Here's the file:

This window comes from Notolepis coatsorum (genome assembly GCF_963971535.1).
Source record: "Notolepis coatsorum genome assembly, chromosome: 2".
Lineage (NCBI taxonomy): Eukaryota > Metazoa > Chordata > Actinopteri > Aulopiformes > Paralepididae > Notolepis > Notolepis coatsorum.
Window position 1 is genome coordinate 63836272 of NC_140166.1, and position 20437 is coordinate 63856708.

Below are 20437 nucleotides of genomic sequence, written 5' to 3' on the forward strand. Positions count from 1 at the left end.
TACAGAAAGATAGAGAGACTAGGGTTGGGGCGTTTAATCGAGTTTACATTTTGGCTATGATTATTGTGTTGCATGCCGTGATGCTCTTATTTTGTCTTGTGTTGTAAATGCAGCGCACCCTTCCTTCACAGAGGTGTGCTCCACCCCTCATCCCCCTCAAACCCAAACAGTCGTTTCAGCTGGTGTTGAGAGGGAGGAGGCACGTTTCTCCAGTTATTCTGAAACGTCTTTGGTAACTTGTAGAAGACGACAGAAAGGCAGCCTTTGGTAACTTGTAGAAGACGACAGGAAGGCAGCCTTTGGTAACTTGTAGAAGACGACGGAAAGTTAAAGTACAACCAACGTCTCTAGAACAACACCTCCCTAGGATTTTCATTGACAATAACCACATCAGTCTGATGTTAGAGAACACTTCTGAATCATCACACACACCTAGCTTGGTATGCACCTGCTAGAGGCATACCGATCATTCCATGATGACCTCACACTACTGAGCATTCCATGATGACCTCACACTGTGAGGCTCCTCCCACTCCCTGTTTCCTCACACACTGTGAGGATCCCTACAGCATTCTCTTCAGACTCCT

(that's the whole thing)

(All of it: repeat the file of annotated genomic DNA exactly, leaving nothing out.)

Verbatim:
This window comes from Notolepis coatsorum (genome assembly GCF_963971535.1).
Source record: "Notolepis coatsorum genome assembly, chromosome: 2".
Lineage (NCBI taxonomy): Eukaryota > Metazoa > Chordata > Actinopteri > Aulopiformes > Paralepididae > Notolepis > Notolepis coatsorum.
Window position 1 is genome coordinate 63836272 of NC_140166.1, and position 20437 is coordinate 63856708.

Below are 20437 nucleotides of genomic sequence, written 5' to 3' on the forward strand. Positions count from 1 at the left end.
TACAGAAAGATAGAGAGACTAGGGTTGGGGCGTTTAATCGAGTTTACATTTTGGCTATGATTATTGTGTTGCATGCCGTGATGCTCTTATTTTGTCTTGTGTTGTAAATGCAGCGCACCCTTCCTTCACAGAGGTGTGCTCCACCCCTCATCCCCCTCAAACCCAAACAGTCGTTTCAGCTGGTGTTGAGAGGGAGGAGGCACGTTTCTCCAGTTATTCTGAAACGTCTTTGGTAACTTGTAGAAGACGACAGAAAGGCAGCCTTTGGTAACTTGTAGAAGACGACAGGAAGGCAGCCTTTGGTAACTTGTAGAAGACGACGGAAAGTTAAAGTACAACCAACGTCTCTAGAACAACACCTCCCTAGGATTTTCATTGACAATAACCACATCAGTCTGATGTTAGAGAACACTTCTGAATCATCACACACACCTAGCTTGGTATGCACCTGCTAGAGGCATACCGATCATTCCATGATGACCTCACACTACTGAGCATTCCATGATGACCTCACACTGTGAGGCTCCTCCCACTCCCTGTTTCCTCACACACTGTGAGGATCCCTACAGCATTCTCTTCAGACTCCT